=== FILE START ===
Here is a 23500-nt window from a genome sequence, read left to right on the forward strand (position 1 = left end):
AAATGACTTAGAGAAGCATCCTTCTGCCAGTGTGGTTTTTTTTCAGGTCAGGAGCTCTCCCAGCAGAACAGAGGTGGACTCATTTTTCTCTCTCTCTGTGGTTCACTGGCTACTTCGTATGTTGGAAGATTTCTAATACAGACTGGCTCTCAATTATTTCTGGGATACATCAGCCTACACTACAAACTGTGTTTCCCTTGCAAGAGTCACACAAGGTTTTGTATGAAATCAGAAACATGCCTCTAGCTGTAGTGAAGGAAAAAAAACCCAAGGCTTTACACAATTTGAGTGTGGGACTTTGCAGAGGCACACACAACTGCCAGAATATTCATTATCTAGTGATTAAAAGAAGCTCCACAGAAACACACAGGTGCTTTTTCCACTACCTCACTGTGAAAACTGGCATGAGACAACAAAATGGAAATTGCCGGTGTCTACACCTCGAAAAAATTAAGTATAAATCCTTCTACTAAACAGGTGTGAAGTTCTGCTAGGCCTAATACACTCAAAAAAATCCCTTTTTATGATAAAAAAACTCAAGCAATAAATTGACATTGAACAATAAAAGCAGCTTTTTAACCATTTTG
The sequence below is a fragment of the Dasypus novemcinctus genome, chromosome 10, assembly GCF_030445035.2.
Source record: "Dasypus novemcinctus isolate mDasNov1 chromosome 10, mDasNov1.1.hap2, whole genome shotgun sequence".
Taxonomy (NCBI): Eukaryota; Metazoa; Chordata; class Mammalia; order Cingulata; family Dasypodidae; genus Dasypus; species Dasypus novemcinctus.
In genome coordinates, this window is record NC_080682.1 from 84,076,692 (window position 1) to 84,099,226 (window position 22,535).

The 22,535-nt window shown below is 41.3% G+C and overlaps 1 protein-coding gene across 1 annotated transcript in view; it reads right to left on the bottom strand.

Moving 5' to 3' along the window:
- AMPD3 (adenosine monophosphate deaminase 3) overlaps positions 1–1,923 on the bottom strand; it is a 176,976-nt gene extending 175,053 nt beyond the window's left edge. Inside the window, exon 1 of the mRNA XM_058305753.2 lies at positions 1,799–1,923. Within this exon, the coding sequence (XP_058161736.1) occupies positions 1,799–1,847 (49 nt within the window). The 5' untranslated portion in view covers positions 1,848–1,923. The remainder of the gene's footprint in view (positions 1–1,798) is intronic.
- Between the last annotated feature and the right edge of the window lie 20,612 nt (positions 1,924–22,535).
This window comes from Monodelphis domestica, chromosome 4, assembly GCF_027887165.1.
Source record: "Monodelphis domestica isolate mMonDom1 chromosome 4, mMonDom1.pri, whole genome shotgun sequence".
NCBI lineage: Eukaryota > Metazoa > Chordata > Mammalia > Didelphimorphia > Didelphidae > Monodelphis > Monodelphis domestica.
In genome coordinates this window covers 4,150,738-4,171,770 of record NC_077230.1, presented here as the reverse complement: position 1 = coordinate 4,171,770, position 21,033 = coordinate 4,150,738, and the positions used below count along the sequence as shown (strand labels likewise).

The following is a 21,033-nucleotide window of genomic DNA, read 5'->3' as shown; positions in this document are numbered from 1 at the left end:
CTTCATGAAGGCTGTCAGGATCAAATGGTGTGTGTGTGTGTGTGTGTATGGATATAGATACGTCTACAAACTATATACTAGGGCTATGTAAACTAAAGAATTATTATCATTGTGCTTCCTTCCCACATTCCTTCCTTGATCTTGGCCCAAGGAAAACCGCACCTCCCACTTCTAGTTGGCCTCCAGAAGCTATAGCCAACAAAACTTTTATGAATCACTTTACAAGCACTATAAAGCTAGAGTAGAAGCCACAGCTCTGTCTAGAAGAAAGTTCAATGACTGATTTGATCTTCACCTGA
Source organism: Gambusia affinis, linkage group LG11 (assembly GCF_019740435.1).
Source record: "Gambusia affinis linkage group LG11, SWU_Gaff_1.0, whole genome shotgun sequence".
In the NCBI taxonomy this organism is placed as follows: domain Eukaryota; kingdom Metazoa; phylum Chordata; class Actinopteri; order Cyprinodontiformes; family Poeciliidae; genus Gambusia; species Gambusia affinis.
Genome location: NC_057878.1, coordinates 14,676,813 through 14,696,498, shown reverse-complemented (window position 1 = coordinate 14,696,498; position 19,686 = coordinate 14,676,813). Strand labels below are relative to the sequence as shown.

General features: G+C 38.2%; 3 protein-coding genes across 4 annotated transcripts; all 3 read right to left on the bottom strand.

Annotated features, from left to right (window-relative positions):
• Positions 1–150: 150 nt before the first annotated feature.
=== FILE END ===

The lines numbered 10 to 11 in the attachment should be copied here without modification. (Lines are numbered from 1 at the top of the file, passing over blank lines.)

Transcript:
- Between the last annotated feature and the right edge of the window lie 20,612 nt (positions 1,924–22,535).
This window comes from Monodelphis domestica, chromosome 4, assembly GCF_027887165.1.